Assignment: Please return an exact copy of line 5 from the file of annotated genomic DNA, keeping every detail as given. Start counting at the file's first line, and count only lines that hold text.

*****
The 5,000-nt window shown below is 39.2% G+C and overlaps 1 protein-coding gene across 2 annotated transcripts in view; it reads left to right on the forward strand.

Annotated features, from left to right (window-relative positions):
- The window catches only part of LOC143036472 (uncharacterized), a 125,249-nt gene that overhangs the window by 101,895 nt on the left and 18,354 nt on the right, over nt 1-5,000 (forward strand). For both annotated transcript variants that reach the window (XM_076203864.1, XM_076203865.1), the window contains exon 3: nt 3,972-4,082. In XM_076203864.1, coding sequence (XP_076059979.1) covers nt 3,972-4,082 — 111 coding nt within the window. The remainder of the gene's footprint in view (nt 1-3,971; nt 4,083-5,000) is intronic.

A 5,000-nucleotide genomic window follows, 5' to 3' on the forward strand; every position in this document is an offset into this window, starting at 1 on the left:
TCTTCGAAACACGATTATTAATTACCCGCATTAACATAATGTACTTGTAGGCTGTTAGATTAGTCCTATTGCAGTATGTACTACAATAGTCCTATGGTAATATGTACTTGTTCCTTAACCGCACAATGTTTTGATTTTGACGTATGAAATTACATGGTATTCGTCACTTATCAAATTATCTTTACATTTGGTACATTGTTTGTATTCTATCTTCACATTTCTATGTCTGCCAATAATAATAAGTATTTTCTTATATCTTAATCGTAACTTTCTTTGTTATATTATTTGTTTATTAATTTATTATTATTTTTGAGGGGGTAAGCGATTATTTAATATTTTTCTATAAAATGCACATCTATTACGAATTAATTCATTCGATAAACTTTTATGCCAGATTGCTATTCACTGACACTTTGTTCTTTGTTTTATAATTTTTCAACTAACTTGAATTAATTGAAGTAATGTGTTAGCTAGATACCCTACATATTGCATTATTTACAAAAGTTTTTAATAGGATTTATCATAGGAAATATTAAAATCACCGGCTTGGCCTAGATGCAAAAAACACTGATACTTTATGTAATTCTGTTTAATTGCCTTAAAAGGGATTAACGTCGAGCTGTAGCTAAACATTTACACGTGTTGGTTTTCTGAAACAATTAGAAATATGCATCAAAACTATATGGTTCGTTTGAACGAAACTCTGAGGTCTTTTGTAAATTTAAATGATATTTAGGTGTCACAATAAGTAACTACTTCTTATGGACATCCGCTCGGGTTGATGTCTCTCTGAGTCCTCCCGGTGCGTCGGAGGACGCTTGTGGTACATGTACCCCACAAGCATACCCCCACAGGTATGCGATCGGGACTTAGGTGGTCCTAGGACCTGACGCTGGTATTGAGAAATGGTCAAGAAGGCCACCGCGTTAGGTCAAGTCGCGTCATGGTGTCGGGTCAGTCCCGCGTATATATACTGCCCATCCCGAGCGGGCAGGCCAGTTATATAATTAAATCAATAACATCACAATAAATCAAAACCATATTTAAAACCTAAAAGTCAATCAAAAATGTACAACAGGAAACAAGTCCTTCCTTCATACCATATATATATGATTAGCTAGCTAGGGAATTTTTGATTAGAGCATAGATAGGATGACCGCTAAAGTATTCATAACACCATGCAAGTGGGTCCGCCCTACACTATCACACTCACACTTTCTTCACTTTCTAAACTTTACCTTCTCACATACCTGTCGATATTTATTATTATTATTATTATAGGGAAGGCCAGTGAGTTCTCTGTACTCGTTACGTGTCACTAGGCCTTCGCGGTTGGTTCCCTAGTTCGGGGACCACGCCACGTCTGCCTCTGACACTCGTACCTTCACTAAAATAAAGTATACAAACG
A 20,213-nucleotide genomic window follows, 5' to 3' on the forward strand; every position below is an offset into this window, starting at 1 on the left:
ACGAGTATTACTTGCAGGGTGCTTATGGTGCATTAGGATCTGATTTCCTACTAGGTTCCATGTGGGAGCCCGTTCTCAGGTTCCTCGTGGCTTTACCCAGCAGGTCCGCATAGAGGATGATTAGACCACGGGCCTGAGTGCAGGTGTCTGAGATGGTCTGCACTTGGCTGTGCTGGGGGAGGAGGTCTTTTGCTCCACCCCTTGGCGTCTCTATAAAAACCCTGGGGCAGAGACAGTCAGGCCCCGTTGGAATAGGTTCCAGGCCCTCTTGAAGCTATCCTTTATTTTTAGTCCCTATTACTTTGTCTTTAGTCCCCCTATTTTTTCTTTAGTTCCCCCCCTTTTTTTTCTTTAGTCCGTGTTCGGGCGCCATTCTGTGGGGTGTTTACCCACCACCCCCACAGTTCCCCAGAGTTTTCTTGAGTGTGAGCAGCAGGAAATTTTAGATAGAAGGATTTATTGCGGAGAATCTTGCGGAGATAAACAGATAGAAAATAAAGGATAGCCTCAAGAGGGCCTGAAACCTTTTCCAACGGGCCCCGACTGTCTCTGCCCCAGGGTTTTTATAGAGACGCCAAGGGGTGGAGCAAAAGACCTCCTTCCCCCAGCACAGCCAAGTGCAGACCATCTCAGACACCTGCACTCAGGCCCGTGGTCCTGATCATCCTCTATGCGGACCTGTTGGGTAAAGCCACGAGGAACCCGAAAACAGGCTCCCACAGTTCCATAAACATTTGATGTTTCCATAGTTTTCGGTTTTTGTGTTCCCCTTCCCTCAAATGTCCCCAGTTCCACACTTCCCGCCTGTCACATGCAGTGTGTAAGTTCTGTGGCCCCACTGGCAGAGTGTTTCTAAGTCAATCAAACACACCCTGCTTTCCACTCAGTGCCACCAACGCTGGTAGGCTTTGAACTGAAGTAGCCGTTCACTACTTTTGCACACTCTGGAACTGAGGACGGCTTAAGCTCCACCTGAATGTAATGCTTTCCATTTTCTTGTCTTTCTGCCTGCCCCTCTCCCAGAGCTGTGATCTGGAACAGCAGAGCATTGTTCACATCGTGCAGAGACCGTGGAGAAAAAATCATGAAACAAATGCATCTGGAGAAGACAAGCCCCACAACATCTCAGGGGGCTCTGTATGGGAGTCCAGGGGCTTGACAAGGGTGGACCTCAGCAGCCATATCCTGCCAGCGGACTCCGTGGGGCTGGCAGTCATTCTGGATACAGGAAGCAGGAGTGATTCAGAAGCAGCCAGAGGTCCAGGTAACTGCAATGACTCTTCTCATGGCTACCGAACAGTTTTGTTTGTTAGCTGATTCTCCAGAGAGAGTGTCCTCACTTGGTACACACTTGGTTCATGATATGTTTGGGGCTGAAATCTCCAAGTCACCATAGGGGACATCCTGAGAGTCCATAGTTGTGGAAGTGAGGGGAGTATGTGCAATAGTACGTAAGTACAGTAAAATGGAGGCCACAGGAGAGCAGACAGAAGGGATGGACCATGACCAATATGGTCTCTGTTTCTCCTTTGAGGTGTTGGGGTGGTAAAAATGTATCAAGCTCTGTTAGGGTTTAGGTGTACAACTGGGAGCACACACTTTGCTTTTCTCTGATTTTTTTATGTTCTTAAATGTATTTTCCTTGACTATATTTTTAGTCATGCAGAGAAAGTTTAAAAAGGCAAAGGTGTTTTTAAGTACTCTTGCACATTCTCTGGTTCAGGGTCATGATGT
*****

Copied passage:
TCTTCGAAACACGATTATTAATTACCCGCATTAACATAATGTACTTGTAGGCTGTTAGATTAGTCCTATTGCAGTATGTACTACAATAGTCCTATGGTAATATGTACTTGTTCCTTAACCGCACAATGTTTTGATTTTGACGTATGAAATTACATGGTATTCGTCACTTATCAAATTATCTTTACATTTGGTACATTGTTTGTATTCTATCTTCACATTTCTATGTCTGCCAATAATAATAAGTATTTTCTTATATCTTAATCGTAACTTTCTTTGTTATATTATTTGTTTATTAATTTATTATTATTTTTGAGGGGGTAAGCGATTATTTAATATTTTTCTATAAAATGCACATCTATTACGAATTAATTCATTCGATAAACTTTTATGCCAGATTGCTATTCACTGACACTTTGTTCTTTGTTTTATAATTTTTCAACTAACTTGAATTAATTGAAGTAATGTGTTAGCTAGATACCCTACATATTGCATTATTTACAAAAGTTTTTAATAGGATTTATCATAGGAAATATTAAAATCACCGGCTTGGCCTAGATGCAAAAAACACTGATACTTTATGTAATTCTGTTTAATTGCCTTAAAAGGGATTAACGTCGAGCTGTAGCTAAACATTTACACGTGTTGGTTTTCTGAAACAATTAGAAATATGCATCAAAACTATATGGTTCGTTTGAACGAAACTCTGAGGTCTTTTGTAAATTTAAATGATATTTAGGTGTCACAATAAGTAACTACTTCTTATGGACATCCGCTCGGGTTGATGTCTCTCTGAGTCCTCCCGGTGCGTCGGAGGACGCTTGTGGTACATGTACCCCACAAGCATACCCCCACAGGTATGCGATCGGGACTTAGGTGGTCCTAGGACCTGACGCTGGTATTGAGAAATGGTCAAGAAGGCCACCGCGTTAGGTCAAGTCGCGTCATGGTGTCGGGTCAGTCCCGCGTATATATACTGCCCATCCCGAGCGGGCAGGCCAGTTATATAATTAAATCAATAACATCACAATAAATCAAAACCATATTTAAAACCTAAAAGTCAATCAAAAATGTACAACAGGAAACAAGTCCTTCCTTCATACCATATATATATGATTAGCTAGCTAGGGAATTTTTGATTAGAGCATAGATAGGATGACCGCTAAAGTATTCATAACACCATGCAAGTGGGTCCGCCCTACACTATCACACTCACACTTTCTTCACTTTCTAAACTTTACCTTCTCACATACCTGTCGATATTTATTATTATTATTATTATAGGGAAGGCCAGTGAGTTCTCTGTACTCGTTACGTGTCACTAGGCCTTCGCGGTTGGTTCCCTAGTTCGGGGACCACGCCACGTCTGCCTCTGACACTCGTACCTTCACTAAAATAAAGTATACAAACG